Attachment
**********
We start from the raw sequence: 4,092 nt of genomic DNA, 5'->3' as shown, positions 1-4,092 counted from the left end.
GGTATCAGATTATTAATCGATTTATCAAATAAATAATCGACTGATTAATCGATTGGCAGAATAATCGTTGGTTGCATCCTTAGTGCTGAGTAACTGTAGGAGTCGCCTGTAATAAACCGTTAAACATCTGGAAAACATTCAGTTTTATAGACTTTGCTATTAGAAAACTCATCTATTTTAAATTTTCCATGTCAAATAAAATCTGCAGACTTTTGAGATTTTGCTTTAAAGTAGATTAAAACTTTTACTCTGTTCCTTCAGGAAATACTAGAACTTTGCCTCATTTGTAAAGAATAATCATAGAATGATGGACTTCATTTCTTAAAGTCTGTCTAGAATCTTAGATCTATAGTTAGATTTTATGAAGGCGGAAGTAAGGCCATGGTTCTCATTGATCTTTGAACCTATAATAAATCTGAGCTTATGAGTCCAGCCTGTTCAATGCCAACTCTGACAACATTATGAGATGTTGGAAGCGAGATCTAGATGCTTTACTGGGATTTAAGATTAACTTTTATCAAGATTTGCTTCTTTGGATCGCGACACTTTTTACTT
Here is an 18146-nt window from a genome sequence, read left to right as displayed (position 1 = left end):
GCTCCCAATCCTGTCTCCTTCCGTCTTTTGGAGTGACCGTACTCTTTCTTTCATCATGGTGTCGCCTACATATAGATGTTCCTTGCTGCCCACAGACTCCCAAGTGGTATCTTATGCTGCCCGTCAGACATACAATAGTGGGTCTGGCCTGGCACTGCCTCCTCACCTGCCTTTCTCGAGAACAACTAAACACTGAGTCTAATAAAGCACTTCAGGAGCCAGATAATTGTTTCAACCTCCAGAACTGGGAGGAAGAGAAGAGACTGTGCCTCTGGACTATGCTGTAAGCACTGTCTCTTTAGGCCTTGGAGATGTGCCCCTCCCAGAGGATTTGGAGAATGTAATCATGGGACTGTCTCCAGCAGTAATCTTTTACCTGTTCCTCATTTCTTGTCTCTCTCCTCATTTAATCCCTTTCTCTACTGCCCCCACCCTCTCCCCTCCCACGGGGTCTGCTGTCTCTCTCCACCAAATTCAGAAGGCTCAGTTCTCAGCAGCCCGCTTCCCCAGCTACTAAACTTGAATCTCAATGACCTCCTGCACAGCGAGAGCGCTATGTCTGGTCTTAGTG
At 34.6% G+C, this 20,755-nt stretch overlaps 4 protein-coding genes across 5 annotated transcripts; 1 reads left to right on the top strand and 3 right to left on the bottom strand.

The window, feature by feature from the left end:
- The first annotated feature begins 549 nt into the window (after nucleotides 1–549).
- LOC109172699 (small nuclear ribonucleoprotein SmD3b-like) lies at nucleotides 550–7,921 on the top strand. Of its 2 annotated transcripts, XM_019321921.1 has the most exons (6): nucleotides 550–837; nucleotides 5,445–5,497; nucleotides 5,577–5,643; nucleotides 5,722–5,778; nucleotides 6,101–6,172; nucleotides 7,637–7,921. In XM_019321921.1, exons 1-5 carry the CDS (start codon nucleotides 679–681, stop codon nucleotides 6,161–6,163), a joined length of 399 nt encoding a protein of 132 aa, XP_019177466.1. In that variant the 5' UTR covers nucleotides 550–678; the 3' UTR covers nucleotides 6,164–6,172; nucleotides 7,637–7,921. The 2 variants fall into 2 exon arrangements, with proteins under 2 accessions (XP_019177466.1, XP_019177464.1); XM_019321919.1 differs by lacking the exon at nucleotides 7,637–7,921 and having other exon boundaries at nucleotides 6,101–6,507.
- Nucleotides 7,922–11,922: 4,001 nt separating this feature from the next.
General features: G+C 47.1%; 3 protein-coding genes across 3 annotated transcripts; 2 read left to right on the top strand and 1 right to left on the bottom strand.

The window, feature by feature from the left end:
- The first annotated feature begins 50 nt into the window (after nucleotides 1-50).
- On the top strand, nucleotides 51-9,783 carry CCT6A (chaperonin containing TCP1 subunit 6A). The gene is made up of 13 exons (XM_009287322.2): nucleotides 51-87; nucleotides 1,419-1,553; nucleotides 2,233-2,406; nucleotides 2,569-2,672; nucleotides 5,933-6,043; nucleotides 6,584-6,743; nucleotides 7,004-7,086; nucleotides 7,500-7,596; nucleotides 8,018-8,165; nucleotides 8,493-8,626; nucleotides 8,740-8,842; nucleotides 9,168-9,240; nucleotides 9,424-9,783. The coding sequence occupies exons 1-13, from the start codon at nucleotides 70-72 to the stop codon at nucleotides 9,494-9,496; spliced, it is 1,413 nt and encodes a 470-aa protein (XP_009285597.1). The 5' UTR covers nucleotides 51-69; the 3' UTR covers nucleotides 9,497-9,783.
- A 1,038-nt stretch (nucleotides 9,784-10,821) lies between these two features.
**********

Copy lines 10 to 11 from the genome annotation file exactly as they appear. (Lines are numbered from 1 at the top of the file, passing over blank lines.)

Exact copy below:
General features: G+C 47.1%; 3 protein-coding genes across 3 annotated transcripts; 2 read left to right on the top strand and 1 right to left on the bottom strand.

The window, feature by feature from the left end: